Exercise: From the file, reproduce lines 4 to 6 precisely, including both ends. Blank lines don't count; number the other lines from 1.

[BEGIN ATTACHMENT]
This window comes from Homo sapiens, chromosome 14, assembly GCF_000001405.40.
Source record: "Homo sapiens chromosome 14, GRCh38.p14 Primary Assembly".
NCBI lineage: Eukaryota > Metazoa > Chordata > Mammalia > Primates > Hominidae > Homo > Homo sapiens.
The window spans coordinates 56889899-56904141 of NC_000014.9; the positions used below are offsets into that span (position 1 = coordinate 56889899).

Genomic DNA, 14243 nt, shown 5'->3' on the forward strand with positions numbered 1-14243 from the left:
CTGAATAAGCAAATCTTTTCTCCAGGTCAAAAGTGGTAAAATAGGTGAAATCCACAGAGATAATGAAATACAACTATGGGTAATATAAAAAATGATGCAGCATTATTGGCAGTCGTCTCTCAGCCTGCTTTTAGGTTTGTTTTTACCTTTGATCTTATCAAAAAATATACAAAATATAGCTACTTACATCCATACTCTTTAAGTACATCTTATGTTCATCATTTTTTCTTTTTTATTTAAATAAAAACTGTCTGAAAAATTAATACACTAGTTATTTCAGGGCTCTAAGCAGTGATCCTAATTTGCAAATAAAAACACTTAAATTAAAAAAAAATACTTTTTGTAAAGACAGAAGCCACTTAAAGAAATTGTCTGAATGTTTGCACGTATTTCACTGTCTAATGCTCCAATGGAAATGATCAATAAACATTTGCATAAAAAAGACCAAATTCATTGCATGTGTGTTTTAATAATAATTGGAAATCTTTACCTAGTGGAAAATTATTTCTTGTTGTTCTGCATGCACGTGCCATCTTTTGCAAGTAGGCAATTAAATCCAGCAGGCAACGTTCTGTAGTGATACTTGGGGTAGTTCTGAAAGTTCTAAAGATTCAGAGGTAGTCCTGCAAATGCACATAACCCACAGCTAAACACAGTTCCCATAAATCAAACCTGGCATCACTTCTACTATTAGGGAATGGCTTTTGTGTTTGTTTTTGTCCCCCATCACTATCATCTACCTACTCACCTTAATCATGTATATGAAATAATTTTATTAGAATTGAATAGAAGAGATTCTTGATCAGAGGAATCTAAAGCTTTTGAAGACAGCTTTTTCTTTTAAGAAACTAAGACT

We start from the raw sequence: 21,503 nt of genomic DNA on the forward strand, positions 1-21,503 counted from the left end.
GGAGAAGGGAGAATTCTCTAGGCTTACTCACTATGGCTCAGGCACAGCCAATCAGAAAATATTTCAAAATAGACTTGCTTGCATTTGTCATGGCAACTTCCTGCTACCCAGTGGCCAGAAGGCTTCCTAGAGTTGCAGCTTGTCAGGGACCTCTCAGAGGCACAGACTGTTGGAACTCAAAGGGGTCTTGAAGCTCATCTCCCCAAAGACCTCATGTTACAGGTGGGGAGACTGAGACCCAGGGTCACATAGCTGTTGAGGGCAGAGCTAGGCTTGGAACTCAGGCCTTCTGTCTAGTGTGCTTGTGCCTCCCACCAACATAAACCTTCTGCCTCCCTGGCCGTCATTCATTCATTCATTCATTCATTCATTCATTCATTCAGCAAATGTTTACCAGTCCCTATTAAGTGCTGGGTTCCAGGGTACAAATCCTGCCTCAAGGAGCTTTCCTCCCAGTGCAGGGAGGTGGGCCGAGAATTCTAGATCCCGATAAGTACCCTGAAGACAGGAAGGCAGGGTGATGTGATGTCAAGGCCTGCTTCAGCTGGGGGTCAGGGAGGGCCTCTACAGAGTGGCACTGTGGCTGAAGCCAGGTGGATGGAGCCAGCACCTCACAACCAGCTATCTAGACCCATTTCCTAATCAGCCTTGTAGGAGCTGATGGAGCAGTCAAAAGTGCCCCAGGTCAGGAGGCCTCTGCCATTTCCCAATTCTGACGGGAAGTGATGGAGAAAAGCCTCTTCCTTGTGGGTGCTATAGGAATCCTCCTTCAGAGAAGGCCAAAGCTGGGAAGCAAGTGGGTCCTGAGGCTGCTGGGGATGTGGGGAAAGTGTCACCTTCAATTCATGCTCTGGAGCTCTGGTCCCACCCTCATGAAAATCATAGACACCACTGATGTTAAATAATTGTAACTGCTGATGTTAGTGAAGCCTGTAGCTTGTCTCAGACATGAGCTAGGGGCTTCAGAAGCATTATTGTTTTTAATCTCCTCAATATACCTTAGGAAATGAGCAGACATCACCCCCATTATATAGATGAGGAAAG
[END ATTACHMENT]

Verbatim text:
The window spans coordinates 56889899-56904141 of NC_000014.9; the positions used below are offsets into that span (position 1 = coordinate 56889899).

Genomic DNA, 14243 nt, shown 5'->3' on the forward strand with positions numbered 1-14243 from the left:
CTGAATAAGCAAATCTTTTCTCCAGGTCAAAAGTGGTAAAATAGGTGAAATCCACAGAGATAATGAAATACAACTATGGGTAATATAAAAAATGATGCAGCATTATTGGCAGTCGTCTCTCAGCCTGCTTTTAGGTTTGTTTTTACCTTTGATCTTATCAAAAAATATACAAAATATAGCTACTTACATCCATACTCTTTAAGTACATCTTATGTTCATCATTTTTTCTTTTTTATTTAAATAAAAACTGTCTGAAAAATTAATACACTAGTTATTTCAGGGCTCTAAGCAGTGATCCTAATTTGCAAATAAAAACACTTAAATTAAAAAAAAATACTTTTTGTAAAGACAGAAGCCACTTAAAGAAATTGTCTGAATGTTTGCACGTATTTCACTGTCTAATGCTCCAATGGAAATGATCAATAAACATTTGCATAAAAAAGACCAAATTCATTGCATGTGTGTTTTAATAATAATTGGAAATCTTTACCTAGTGGAAAATTATTTCTTGTTGTTCTGCATGCACGTGCCATCTTTTGCAAGTAGGCAATTAAATCCAGCAGGCAACGTTCTGTAGTGATACTTGGGGTAGTTCTGAAAGTTCTAAAGATTCAGAGGTAGTCCTGCAAATGCACATAACCCACAGCTAAACACAGTTCCCATAAATCAAACCTGGCATCACTTCTACTATTAGGGAATGGCTTTTGTGTTTGTTTTTGTCCCCCATCACTATCATCTACCTACTCACCTTAATCATGTATATGAAATAATTTTATTAGAATTGAATAGAAGAGATTCTTGATCAGAGGAATCTAAAGCTTTTGAAGACAGCTTTTTCTTTTAAGAAACTAAGACT